But I can still remember my father begging her to take it down each time he came to visit. Was she surprised when he divorced Yvonne but didn’t marry her? Instead, he bought a bachelor pad way out in Jackson Heights. Perhaps, she should have been more compromising. But that photo was what got her started. She became a hit among a certain crowd of people, people who wanted to see, but didn’t want to know.

She photographed Harlem at its lowest, its burned-out shell: the vials on the playground, buildings on fire, pregnant junkies nodding off on park benches—she took a picture of my friend Kenneth Rudolph after he’d been electrocuted. He’d been trying to tap into a power line because his lights had been cut. Estelle took a lot of heat for that. No pun.

After that she went back to self-portraits: Estelle’s Track Marks, 1984. Estelle with John, 1985. Estelle begs for Change, 1986. She didn’t have a story to tell so she started using, and retold a familiar one.


I found her in the kitchen, sitting on the stool by the counter, digging through an oversized white patent leather handbag. She had already taken out a rubber strap and placed it on the counter. She was cursing to herself and didn’t notice me. She was still wearing the same ugly wig I’d seen her in the year before. Why had she shaved her head? One less thing to trouble her? The wig was raven black, short at the ends, with a collapsed bouffant—a cheap imitation of Diana Ross from her days with the Supremes. 

Estelle sucked the air through her teeth as she searched. Her bare feet were dirty, almost as black as her wig. She took some objects out of her bag: her old Canon film camera, a model they haven’t made since the ‘70s (deep down, I’m proud of her for never going digital), Scotch tape, Vaseline, a few lighters. She found the needle, and was so pleased with herself she smiled as she slammed it down on the counter. She rolled up the sleeve of her billowy gray dress, picked up the strap, and then she saw me.          

“I’ll do it in the bathroom,” she said. She swept the objects back in her bag with one arm, dropped it on the floor, held the stool steady with both hands until her feet touched the ground, and slid off. I wondered if she’d always been that small, or if her age was catching up to her.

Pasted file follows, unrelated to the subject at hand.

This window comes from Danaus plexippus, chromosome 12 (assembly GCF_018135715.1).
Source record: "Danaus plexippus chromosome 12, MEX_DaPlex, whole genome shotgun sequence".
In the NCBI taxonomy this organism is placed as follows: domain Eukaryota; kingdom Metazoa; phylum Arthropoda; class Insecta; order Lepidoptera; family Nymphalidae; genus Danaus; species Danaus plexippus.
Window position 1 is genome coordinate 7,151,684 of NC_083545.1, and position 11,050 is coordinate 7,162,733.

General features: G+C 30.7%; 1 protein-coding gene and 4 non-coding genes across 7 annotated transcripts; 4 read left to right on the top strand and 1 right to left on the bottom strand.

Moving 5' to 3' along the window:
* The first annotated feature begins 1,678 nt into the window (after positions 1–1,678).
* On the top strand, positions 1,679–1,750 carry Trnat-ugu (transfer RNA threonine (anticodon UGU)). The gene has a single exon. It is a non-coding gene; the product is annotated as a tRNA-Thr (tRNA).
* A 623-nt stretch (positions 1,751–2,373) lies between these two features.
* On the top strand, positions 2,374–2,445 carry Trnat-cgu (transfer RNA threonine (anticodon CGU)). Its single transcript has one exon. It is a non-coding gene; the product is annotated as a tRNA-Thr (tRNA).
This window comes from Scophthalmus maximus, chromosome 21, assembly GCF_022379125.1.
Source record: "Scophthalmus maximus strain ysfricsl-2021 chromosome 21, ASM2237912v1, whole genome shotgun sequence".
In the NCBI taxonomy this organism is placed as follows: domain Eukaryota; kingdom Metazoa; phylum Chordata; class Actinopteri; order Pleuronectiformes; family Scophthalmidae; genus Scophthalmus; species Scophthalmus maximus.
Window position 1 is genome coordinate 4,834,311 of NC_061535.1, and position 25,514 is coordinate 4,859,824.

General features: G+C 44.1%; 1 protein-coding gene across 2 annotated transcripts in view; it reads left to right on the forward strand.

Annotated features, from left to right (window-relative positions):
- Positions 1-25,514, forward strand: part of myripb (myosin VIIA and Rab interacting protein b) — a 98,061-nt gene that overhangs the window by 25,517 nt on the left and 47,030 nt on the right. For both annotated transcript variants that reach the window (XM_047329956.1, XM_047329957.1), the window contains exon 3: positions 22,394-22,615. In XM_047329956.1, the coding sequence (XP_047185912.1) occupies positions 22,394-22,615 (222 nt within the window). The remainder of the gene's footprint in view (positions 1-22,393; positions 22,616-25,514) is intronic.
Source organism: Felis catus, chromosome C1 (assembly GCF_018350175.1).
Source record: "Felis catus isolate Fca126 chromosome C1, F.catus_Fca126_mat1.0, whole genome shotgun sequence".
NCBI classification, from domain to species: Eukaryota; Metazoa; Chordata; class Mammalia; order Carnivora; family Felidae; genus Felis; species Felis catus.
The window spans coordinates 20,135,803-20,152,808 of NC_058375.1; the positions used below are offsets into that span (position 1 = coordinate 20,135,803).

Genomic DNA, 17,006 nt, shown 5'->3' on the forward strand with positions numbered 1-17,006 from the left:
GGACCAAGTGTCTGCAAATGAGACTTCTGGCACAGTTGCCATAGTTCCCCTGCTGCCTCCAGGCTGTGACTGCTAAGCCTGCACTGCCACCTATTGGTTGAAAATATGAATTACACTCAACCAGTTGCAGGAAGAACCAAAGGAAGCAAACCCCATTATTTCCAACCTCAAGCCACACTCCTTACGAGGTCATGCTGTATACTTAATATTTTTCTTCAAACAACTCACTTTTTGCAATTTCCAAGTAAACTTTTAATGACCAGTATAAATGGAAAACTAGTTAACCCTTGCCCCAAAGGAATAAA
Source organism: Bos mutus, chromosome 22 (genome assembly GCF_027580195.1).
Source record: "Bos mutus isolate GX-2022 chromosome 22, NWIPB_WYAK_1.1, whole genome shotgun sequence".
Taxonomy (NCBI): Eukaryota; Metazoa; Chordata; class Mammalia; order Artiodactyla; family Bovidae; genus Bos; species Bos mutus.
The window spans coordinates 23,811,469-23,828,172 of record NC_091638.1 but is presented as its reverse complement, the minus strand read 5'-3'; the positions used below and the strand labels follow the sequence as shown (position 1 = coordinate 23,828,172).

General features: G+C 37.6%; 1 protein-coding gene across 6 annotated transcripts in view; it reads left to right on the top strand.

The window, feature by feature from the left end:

I waited until I heard her close the door and turn the lock. I sat down at the kitchen table and took out seating charts for my classes. I had to move Natasha Rodriguez and Eric Jones far away from each other.  They gave each other back rubs and pecked each other’s necks in class. I felt like I was the one being rude, like my teaching was intruding on their intimate moments; I couldn’t get through a whole lesson anymore.

When I was done I took out the quizzes I had given that day and started grading. She stayed in the bathroom for two hours.  I should have told her that I needed to go.    

When she came back into the kitchen she flipped the lights on. She dragged her feet over to the counter and climbed on the stool.         

“How are things?” she said.       

I told her about my lessons and let her help me with my model for my classes the next day.

We lit candles and let the wax drip into an aluminum tray. She watched the flame with her eyes half-closed. I had a bag full of candy hearts. Just before the last layer of wax hardened, I poured in the hearts.     

“To show kids the effect of trans fat on the organs,” I told her.

“How did I make someone so boring?” she said.

She fell asleep still holding the candle. When it fell out of her hand some of the wax splashed onto her arm, some of it on her wig. But her cheek was against the counter and I knew that she wasn’t getting up. I thought about picking her up and tucking her into bed.  I could have; she was that small. But I left her there.

That night I woke up over and over again, swearing I had finally heard the thud of Estelle falling off the stool.


The next morning I went out and brought back coffee from Starbucks, an egg-and-cheese for her from Jimbo’s. I found her awake, standing by the door to the spare bedroom in her underwear, with a drill in her hand, some screws in her mouth. I waited for her to finish.

“Look at this,” she said, pointing at the door, as if she’d had nothing to do with it. “The lock is on the outside now.”      


“I want to stay here with you,” she said.        

She looked at breakfast.       

“I can’t eat that,”   she said.    

I threw her sandwich in the garbage. 

“I want you to help me get clean”.       

“We can go by the clinic later,” I said.

“No. I want to do it here. Look,” she said, jiggling the handle, “Just don’t let me out.”

“You want me to imprison you?”